Elder care comes in many forms. Sometimes it’s about tending to a loved one’s basic needs, such as cooking or cleaning. Healthy seniors might not need much material support. Instead, for this group, elder care is about supporting a loved one to remain as independent as possible for as long as possible. The right active senior living community in Georgia can help you or your loved one lead an active and engaged retirement in a supportive setting, at a price you can afford.
We are proud to announce that we’re the recipient of the Pinnacle Quality Insight 2019 Customer Experience AwardTM. Our communities proudly displays a continued dedication to best-in-class senior healthcare services.
More than 18 percent of Maryland residents are 60 or older. According to the Alzheimer’s Association, 1 in 3 seniors will be diagnosed with Alzheimer’s or another type of dementia. Seniors who need memory care in Maryland have a number of options. Narrowing down a long list and deciding which choice is right for your family can be challenging — especially if family members disagree about the need for memory care or are skeptical of a senior’s dementia diagnosis. If you’re hoping to transition a senior you love to memory care in Maryland, here’s how to navigate the many hurdles you face and find the perfect fit.
Most seniors say they want to age in place, remaining in their homes for as long as possible. They envision an idyllic retirement spent relaxing and perhaps getting periodic help from loved ones as needed. No one wants to think about the myriad difficulties that aging brings, such as osteoporosis, dementia, mobility impairments, and chronic illnesses. Yet sooner or later, age catches up to us all. Nearly 70 percent of seniors will need some sort of long-term care. This can make aging in place difficult. In one survey, about half of seniors reported needing help with one or more activities of daily living.
Seventy-two percent of adults say they feel stressed about money. Financial stress can erode quality of life and even lead to depression. For some people, financial stress actually undermines their ability to buckle down, make a plan, and start saving. The right plan can help you steadily work toward the retirement of your dreams. Before you devise your retirement plan, you need a realistic portrait of the expenses you can expect as you age. Here’s what to consider as you move closer to your golden years.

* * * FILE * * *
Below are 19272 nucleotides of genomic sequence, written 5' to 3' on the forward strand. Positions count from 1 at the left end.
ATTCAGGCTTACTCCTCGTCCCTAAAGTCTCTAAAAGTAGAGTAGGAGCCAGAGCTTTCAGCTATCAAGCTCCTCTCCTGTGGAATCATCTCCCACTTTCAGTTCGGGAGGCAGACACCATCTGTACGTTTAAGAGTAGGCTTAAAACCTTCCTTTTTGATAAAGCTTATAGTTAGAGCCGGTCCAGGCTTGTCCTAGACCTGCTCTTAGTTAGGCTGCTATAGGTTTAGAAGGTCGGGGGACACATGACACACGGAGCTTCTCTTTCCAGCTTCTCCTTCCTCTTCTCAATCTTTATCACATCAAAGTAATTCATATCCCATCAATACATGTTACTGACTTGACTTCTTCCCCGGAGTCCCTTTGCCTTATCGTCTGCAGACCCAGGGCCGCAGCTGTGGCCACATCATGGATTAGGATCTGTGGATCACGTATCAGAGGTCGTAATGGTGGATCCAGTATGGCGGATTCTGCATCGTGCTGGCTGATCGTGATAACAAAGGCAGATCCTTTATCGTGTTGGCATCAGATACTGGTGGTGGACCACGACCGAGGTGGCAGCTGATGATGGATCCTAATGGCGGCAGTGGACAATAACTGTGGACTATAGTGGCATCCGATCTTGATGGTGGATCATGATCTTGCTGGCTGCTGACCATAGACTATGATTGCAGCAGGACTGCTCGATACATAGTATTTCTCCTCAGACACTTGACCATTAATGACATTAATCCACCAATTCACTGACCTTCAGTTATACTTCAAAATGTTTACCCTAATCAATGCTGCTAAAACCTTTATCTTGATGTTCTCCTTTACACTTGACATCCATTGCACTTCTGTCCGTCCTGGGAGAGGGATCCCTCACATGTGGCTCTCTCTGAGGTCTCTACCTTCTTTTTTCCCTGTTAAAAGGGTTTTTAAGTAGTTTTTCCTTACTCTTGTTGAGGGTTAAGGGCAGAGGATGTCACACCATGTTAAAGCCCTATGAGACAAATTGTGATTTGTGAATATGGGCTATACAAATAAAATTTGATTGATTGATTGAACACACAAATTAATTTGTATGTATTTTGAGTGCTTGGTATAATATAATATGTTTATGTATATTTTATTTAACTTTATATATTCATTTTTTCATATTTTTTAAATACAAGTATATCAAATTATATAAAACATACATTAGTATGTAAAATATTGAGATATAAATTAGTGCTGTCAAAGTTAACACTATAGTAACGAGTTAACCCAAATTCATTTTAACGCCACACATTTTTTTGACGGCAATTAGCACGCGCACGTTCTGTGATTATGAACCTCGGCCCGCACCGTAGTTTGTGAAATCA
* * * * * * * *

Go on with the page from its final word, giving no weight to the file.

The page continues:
Budgeting for senior care can feel daunting. Caregivers may worry about supporting a senior loved one while also tending to the financial needs of their own families — never mind the endless challenges of saving for retirement and planning for the future. Seniors are often on limited budgets, trying to stretch modest savings and small Social Security checks as far as possible. No wonder so many families avoid discussing the realities of budgeting for senior care.
Retirement planning. It’s a phrase that sends many people into a panic, especially if they’re approaching retirement without enough savings. At cocktail parties, you might joke about working until you drop. That’s not a realistic option, and certainly not a good way to spend your retirement. You’ve worked hard your entire life. You’ve earned the right to retire in comfort. But how much do you need to do so? Many people approaching retirement can only answer with a vague number, or “a lot,” or “more than I have.”
Nearly 60 percent of Americans have no will. Although older Americans are more likely to have wills, sometimes those wills are old, outdated, or incomplete. Estate planning — the act of drafting a will and deciding what you want done with your assets when you are gone — can feel morbid. Perhaps you’ve avoided it because you don’t want to acknowledge the reality that awaits us all. Or maybe you're not sure where to begin.
Senior retirement planning can feel daunting, especially if you haven’t started saving, are worried you haven’t saved enough, or earn a small income that makes saving for retirement difficult. Seventy-eight percent of Americans say they are “extremely” or “somewhat” concerned about saving enough for retirement, and one in three has saved less than $5,000.